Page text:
Why does a car apply a force to a wall?

In summary: Without saying anything more, it seems that you are not entirely sure what the situation is. In summary, the car does not hit the wall and come to a standstill, but the force that acts on the car is -32 000 Newtons.
  • #1
Selfphysicslearner
3
2
when we have 0 acceleration(constant speed) like a car traveling at a constant speed,
ƒnet=ma
ƒnet=(mobject+mfriction).(aobject+afriction)
let m object be 1500 kg.
m friction be 10 kg
a object be 0
a friction be 20m/s^2
so when we calculate fnet=-20*1600=-32 000 Newtons.
which means wall applies force towards car but the situation isn't like this.
questions:where did I make a mistake?
2-does friction have a mass or acceleration?
 
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  • #2
Selfphysicslearner said:
when we have 0 acceleration(constant speed) like a car traveling at a constant speed,
ƒnet=ma
ƒnet=(mobject+mfriction).(aobject+afriction)
let m object be 1500 kg.
m friction be 10 kg
a object be 0
a friction be 20m/s^2
so when we calculate fnet=-20*1600=-32 000 Newtons.
which means wall applies force towards car but the situation isn't like this.
questions:where did I make a mistake?
2-does friction have a mass or acceleration?
This is not good. I guess from your name you are self-learning physics. There are some fundamental problems here. An object has only one mass. The idea of a friction mass is not valid. I can't imagine where you got that idea from.
 
  • #3
Selfphysicslearner said:
friction have a mass or acceleration?
No. None of the two. Friction is a force.
Dimension mass times length divided by (time squared)
Units kgm/s2

So that is the mistake you make.

In your ##f_{\rm net} = m\, a##
##m## is the mass of the object​
##a## is the acceleration of the object​
##f_ {\rm net} ## is the net force on the object : the vector sum of one or more of the following:​
  • gravity
  • normal force
  • friction
  • external force(s)
 
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  • #4
Selfphysicslearner said:
where did I make a mistake
There is problem in that you have not actually stated the situation / problem - except implied in the title.
It's sometimes very hard to get started with this sort of thing and you need to marshal your thoughts if you want to make progress with it.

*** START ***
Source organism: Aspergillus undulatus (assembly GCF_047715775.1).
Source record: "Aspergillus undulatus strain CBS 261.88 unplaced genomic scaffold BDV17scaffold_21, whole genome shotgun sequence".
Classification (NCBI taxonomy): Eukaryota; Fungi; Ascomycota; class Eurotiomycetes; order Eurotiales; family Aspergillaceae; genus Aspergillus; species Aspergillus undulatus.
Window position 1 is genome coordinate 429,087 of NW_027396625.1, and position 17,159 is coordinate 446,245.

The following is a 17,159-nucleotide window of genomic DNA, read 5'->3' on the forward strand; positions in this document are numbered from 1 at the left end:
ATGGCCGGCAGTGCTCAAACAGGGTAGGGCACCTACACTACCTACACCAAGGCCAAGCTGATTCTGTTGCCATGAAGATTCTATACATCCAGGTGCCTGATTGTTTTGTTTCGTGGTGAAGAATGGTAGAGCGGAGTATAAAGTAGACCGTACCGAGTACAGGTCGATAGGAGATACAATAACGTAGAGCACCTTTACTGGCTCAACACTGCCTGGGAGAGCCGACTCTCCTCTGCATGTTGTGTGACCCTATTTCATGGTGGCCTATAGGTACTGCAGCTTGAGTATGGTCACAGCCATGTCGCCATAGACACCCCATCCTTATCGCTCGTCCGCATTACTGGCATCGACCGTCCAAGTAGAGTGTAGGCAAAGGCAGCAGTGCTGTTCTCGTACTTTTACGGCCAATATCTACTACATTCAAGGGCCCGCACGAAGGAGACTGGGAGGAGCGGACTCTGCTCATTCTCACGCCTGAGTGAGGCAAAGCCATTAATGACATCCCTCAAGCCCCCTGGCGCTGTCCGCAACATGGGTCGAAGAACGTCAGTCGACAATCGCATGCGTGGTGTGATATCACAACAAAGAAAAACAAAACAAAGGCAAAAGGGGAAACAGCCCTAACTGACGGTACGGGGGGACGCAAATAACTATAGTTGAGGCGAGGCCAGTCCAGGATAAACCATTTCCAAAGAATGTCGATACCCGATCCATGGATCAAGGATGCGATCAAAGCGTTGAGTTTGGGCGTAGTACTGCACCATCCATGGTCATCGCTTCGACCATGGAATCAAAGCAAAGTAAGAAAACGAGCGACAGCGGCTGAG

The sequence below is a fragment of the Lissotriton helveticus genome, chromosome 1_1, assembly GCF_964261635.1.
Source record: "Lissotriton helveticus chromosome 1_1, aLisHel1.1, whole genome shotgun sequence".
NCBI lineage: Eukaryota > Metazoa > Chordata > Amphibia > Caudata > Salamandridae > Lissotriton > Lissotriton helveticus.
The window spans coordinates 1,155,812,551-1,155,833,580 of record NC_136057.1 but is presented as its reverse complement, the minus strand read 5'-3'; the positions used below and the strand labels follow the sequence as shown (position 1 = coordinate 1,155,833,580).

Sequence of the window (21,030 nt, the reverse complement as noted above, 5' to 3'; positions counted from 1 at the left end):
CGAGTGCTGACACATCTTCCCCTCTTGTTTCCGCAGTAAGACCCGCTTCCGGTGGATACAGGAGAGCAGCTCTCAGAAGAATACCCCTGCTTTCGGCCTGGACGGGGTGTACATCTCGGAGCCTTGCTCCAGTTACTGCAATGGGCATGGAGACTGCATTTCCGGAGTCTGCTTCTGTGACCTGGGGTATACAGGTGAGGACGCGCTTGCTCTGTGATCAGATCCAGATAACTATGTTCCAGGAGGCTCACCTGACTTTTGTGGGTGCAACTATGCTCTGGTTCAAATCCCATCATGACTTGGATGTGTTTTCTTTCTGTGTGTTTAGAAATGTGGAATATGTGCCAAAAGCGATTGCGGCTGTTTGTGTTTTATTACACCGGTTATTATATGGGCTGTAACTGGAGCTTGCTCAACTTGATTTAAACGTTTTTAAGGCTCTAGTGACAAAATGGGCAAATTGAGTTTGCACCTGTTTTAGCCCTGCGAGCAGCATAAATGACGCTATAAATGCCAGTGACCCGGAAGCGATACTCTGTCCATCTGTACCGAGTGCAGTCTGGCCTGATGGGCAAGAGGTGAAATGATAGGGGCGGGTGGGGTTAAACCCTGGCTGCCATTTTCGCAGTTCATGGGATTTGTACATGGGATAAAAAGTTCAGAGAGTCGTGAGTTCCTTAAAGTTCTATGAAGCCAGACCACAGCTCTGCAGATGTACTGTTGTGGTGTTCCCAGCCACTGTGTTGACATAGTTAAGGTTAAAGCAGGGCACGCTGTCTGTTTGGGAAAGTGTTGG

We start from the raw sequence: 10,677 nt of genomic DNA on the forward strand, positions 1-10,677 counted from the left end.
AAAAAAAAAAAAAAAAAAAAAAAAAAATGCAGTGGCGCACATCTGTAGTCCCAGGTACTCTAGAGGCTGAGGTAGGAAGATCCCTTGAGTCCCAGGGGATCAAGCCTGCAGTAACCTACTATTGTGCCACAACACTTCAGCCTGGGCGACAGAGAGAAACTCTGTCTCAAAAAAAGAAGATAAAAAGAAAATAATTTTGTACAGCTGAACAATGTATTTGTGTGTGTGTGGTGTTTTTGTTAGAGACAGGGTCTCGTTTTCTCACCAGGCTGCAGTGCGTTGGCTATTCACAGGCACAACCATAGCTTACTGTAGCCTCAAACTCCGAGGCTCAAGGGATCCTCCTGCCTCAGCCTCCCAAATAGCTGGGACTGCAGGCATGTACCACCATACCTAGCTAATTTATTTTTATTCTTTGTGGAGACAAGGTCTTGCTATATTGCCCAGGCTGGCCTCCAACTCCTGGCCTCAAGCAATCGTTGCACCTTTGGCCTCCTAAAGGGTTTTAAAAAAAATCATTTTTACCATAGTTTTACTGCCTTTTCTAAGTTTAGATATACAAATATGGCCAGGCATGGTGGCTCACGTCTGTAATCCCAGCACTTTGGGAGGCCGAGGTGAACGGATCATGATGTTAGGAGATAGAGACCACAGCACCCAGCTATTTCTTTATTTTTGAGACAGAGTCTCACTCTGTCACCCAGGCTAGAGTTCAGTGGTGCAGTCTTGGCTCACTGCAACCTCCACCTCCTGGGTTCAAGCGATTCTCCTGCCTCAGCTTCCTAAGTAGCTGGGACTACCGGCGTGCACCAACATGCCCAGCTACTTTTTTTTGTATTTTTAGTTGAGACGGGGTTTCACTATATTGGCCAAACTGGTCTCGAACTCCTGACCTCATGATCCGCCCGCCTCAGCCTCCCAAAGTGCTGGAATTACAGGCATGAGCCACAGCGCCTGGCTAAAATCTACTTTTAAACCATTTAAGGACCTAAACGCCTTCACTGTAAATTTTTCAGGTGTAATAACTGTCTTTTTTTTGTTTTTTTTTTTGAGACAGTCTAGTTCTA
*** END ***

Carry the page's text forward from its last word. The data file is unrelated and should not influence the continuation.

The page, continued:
Does the car hit the wall and come to a standstill?
Do you want to know the Force that acts on the car?
Where do you think friction comes into the collision calculations?
What do you know about collisions and the rules that we apply in calculations about collisions?
A diagram could help, perhaps - either draw one just for yourself or post it.
 
  • #5
Selfphysicslearner said:
...but the situation isn't like this
What is the situation like then?
 
  • #6
PeroK said:
I guess from your name you are self-learning physics.
Or learning self-physics.
 
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1. Why does a car apply a force to a wall?

A car applies a force to a wall because of Newton's third law of motion, which states that for every action, there is an equal and opposite reaction. When a car collides with a wall, the car exerts a force on the wall, and the wall exerts an equal and opposite force back on the car.

2. What factors determine the amount of force a car applies to a wall?

The amount of force a car applies to a wall depends on several factors, including the speed and mass of the car, the angle and surface area of contact between the car and the wall, and the materials and structural integrity of both the car and the wall.

3. Can a car's force on a wall be negative?

No, a car's force on a wall cannot be negative. According to Newton's third law, the forces between two objects are always equal and opposite, so the car's force on the wall will always be in the same direction as the wall's force on the car.

4. How does the force of a car on a wall affect the car's motion?

The force of a car on a wall can significantly affect the car's motion, depending on the magnitude and direction of the force. If the force is large enough, it can cause the car to come to a complete stop or change its direction of motion. In some cases, the force can also cause damage to the car and the wall.

5. Is the force of a car on a wall the only factor that determines the damage caused?

No, the force of a car on a wall is not the only factor that determines the damage caused. Other factors, such as the speed and angle of impact, the design and materials of the car and the wall, and the presence of safety features, can also impact the amount of damage caused by a car colliding with a wall.

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